Is MEChA Racist?

by Douglas Dunn

Copyright (c) 2003 Douglas Dunn / Word Wizards communications -- all rights reserved

During the recent California gubernatorial campaign to successfully recall Governor Gray Davis, questions about candidate and Lieutenant Governor Cruz Bustamante and his affiliation with MEChA (Movimiento Estudiantil Chicano de Aztlan) raised challenges as to whether that organization is racist or not. We saw people writing letters to the editor or haranguing on extremist radio talk shows making claims to equate MEChA with racist organizations such as the Ku Klux Klan. Such comparisons are absurd and reflect the racist hatred or simplistic dittohead ignorance of the writers.

MEChA was founded in 1969, a time of turbulence and campus radicalism, and is one of the few such organizations surviving. Some beliefs of its founders were somewhat extreme, and reflect views I don't support along with many members of MEChA itself who reject specific views but are proud of their affiliation with it. MEChA is a loosely confederated organization, with full autonomy to local campus chapters. For example, where I went to school (California State University, Northridge), the MEChA chapter was quite radical (I was not a member of MEChA, however I took a Chicano studies course 30+ years ago, and was pleased to see that my old professor was recently interviewed by the Los Angeles Times for their very balanced coverage of this organization); where Cruz Bustamante went to school (California State University, Fresno), the MEChA chapter was relatively conservative, and even there he was gently chided for being too conservative! MEChA's founding documents can easily be found online. They recommend members becoming familiar with such documents, but don't require it; in fact many MEChA members have never read such documents. Nothing about MEChA, however, is remotely racist. It is a campus organization to assist college students.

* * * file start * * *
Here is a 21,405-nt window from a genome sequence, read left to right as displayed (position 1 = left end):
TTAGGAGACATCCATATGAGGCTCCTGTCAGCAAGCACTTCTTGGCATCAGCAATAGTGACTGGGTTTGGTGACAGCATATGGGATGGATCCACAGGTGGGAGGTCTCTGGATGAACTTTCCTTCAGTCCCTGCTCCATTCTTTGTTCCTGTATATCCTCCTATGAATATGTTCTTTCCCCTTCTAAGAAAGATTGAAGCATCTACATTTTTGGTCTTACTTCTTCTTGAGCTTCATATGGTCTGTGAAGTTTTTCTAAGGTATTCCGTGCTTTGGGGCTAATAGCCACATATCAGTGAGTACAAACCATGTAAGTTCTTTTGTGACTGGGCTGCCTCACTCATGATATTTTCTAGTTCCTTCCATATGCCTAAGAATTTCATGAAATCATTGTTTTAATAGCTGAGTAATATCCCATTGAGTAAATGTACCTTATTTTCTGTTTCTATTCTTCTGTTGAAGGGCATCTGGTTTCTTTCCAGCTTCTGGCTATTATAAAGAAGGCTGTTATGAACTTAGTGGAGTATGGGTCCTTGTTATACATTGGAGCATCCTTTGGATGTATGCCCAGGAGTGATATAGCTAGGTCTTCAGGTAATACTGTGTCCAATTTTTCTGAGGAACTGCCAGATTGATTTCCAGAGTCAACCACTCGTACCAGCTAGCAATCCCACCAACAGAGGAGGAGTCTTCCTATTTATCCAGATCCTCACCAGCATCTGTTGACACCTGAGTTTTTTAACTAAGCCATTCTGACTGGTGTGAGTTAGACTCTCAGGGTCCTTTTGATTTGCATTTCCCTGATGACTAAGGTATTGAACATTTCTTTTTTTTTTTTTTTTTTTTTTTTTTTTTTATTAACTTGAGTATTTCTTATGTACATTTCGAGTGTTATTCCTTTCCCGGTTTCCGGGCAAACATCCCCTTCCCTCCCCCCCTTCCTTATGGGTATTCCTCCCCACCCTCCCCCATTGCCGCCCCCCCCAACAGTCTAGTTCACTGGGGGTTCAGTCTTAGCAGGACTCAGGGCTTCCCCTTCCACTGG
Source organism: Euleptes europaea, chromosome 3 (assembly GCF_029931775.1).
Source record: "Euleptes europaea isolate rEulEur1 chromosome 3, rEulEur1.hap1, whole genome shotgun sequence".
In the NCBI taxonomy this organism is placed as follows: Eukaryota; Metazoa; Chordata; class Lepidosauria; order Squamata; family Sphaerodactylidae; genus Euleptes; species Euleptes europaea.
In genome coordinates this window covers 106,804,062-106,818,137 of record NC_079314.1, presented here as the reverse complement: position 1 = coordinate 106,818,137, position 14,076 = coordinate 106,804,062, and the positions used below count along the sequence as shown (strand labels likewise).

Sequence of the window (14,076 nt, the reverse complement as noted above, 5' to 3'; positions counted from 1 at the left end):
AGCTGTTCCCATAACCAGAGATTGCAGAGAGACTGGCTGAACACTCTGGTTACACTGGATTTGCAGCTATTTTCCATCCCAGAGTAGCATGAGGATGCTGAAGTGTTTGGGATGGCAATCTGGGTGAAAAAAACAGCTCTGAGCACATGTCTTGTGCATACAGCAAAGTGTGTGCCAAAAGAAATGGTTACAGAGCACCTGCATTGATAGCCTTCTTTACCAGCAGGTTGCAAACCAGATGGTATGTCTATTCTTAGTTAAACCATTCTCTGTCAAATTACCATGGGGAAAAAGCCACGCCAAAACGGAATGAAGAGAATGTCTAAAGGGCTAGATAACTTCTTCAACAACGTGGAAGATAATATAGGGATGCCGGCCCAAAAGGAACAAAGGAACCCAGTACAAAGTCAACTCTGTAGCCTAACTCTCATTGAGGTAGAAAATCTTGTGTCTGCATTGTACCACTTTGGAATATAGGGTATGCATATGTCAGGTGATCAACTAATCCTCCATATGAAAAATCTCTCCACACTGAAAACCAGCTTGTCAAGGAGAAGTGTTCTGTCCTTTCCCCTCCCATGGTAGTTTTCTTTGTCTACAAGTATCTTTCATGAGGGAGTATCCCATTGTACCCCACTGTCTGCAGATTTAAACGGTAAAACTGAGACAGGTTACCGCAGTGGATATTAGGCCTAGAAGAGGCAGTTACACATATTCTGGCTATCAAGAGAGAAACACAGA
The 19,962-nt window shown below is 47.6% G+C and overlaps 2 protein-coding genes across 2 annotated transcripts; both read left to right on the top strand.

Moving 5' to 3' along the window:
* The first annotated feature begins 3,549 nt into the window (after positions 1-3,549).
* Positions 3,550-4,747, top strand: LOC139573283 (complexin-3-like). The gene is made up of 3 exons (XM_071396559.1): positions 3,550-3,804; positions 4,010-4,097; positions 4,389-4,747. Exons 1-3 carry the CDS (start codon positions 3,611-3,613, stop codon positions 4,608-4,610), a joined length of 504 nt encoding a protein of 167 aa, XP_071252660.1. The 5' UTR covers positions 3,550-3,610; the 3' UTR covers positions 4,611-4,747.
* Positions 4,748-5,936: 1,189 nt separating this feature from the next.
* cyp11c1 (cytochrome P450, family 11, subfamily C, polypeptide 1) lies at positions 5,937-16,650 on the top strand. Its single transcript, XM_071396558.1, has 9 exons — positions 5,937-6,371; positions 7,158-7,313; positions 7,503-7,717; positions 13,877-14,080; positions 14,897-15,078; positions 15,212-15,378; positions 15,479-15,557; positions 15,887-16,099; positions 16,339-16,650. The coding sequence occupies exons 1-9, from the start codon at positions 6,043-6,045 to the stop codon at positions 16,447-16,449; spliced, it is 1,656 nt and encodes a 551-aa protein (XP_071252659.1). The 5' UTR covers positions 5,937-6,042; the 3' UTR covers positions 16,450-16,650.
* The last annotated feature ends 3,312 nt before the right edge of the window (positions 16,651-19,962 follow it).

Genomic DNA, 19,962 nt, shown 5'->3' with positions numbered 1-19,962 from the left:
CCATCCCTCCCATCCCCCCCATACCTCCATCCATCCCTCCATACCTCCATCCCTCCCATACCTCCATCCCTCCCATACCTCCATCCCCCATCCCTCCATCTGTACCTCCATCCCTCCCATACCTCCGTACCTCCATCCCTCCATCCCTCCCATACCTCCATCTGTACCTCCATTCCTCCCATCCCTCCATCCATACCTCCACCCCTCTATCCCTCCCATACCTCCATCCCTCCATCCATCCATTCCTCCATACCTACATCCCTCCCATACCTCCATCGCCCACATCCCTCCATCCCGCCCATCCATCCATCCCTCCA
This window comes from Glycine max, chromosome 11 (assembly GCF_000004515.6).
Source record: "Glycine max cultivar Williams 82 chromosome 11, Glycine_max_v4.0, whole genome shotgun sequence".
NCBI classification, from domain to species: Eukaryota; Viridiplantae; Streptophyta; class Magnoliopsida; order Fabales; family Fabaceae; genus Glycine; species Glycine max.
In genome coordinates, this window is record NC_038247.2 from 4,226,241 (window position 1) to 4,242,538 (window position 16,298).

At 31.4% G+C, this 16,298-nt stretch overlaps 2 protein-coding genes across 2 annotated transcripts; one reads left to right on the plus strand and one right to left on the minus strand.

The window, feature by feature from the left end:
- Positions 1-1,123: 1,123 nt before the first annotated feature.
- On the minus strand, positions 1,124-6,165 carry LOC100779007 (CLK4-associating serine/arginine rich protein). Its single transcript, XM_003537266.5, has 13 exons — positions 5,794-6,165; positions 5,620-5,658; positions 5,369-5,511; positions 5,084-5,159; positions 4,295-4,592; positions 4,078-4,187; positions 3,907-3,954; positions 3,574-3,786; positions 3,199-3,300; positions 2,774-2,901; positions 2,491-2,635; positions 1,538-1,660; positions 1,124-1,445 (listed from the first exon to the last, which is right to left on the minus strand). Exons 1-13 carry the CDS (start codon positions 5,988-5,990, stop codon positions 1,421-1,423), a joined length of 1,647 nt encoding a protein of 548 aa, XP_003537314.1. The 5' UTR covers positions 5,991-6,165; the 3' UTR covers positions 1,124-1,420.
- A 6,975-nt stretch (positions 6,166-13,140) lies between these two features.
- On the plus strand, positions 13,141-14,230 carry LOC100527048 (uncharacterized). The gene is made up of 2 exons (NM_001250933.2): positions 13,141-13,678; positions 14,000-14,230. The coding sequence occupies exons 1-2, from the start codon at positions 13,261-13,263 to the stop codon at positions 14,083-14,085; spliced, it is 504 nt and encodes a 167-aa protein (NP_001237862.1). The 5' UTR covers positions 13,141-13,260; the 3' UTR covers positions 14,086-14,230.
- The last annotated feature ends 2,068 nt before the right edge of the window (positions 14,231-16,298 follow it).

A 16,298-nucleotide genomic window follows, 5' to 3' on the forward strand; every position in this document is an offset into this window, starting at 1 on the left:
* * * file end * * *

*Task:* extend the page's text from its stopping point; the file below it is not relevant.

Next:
The KKK singles out people and groups (usually those of African or Jewish heritage) for targeted acts of intimidation and violence, including murder. MEChA has never engaged in anything remotely similar.

The allegation of racism arises from one of their many slogans: "Por La Raza todo; fuera de La Raza nada," often translated as: "for the race, everything; outside the race, nothing." On the surface this seems to be race-based, but in context actually it is not. MEChA does not represent the European Spanish who conquered the indigenous peoples of the former Mexican colony. MEChA represents the vast majority of Chicanos of mixed ancestry, descended from the pre-Colombian inhabitants of the North America lands conquered by Spain. They believe the land of these descendants of indigenous peoples was wrongly taken, first by the European Spanish, then the European Anglos. Their claim is not based on race, rather it is a land claim. But it just so happens that all the claimants are descendants of these indigenous peoples, and can thus be identified by ethnicity. This is similar to the claims by some African Americans for raparations for slavery. Their claim is based on a historical wrong, but because all the claimants have a common racial heritage, they can be identified by ethnicity. Whether one agrees with such claims or not (I don't, along with many MEChistas), such claims are not based on racial superiority, but rather on a claim for the redress of wrongs in which there is a shared ethnic identity among all the claimants.

Despite its origins in the turbulent 60s, MEChA today, on most campuses, is primarily concerned with tutoring, recruitment, job placement, and helping students for whom English is often their second language, find the tools for successful assimilation. There is no similarity whatsoever to the KKK or any racist group.

Copyright (c) 2003 Douglas Dunn / Word Wizards communications

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